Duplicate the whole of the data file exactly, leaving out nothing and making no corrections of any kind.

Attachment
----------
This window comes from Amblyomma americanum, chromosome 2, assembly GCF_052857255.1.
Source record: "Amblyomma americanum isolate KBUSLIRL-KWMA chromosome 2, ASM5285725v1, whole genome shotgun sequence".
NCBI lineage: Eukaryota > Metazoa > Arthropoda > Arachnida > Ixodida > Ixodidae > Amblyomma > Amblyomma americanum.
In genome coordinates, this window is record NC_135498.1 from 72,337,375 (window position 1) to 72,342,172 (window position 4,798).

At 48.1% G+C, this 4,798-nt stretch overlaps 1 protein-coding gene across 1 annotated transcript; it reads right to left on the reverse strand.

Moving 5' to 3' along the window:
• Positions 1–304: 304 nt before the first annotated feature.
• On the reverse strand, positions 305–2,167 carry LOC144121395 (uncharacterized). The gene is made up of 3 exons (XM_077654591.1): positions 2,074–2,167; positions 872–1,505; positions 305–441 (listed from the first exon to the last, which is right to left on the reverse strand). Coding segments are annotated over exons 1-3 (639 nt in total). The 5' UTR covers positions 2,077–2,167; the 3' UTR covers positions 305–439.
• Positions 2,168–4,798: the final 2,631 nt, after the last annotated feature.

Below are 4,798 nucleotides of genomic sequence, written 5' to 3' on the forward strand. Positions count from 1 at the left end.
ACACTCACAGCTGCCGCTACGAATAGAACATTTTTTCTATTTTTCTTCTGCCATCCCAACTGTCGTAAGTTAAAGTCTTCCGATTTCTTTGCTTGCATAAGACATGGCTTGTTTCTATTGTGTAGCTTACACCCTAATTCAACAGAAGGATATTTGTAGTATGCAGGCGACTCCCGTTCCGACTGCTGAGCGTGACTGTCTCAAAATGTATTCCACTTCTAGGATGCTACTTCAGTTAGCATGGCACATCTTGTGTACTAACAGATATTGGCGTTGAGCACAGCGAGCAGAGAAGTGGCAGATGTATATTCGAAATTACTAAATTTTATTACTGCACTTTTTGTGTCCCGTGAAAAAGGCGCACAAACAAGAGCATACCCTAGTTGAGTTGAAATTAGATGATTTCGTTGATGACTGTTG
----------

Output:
This window comes from Amblyomma americanum, chromosome 2, assembly GCF_052857255.1.
Source record: "Amblyomma americanum isolate KBUSLIRL-KWMA chromosome 2, ASM5285725v1, whole genome shotgun sequence".
NCBI lineage: Eukaryota > Metazoa > Arthropoda > Arachnida > Ixodida > Ixodidae > Amblyomma > Amblyomma americanum.
In genome coordinates, this window is record NC_135498.1 from 72,337,375 (window position 1) to 72,342,172 (window position 4,798).

At 48.1% G+C, this 4,798-nt stretch overlaps 1 protein-coding gene across 1 annotated transcript; it reads right to left on the reverse strand.

Moving 5' to 3' along the window:
• Positions 1–304: 304 nt before the first annotated feature.
• On the reverse strand, positions 305–2,167 carry LOC144121395 (uncharacterized). The gene is made up of 3 exons (XM_077654591.1): positions 2,074–2,167; positions 872–1,505; positions 305–441 (listed from the first exon to the last, which is right to left on the reverse strand). Coding segments are annotated over exons 1-3 (639 nt in total). The 5' UTR covers positions 2,077–2,167; the 3' UTR covers positions 305–439.
• Positions 2,168–4,798: the final 2,631 nt, after the last annotated feature.

Below are 4,798 nucleotides of genomic sequence, written 5' to 3' on the forward strand. Positions count from 1 at the left end.
ACACTCACAGCTGCCGCTACGAATAGAACATTTTTTCTATTTTTCTTCTGCCATCCCAACTGTCGTAAGTTAAAGTCTTCCGATTTCTTTGCTTGCATAAGACATGGCTTGTTTCTATTGTGTAGCTTACACCCTAATTCAACAGAAGGATATTTGTAGTATGCAGGCGACTCCCGTTCCGACTGCTGAGCGTGACTGTCTCAAAATGTATTCCACTTCTAGGATGCTACTTCAGTTAGCATGGCACATCTTGTGTACTAACAGATATTGGCGTTGAGCACAGCGAGCAGAGAAGTGGCAGATGTATATTCGAAATTACTAAATTTTATTACTGCACTTTTTGTGTCCCGTGAAAAAGGCGCACAAACAAGAGCATACCCTAGTTGAGTTGAAATTAGATGATTTCGTTGATGACTGTTG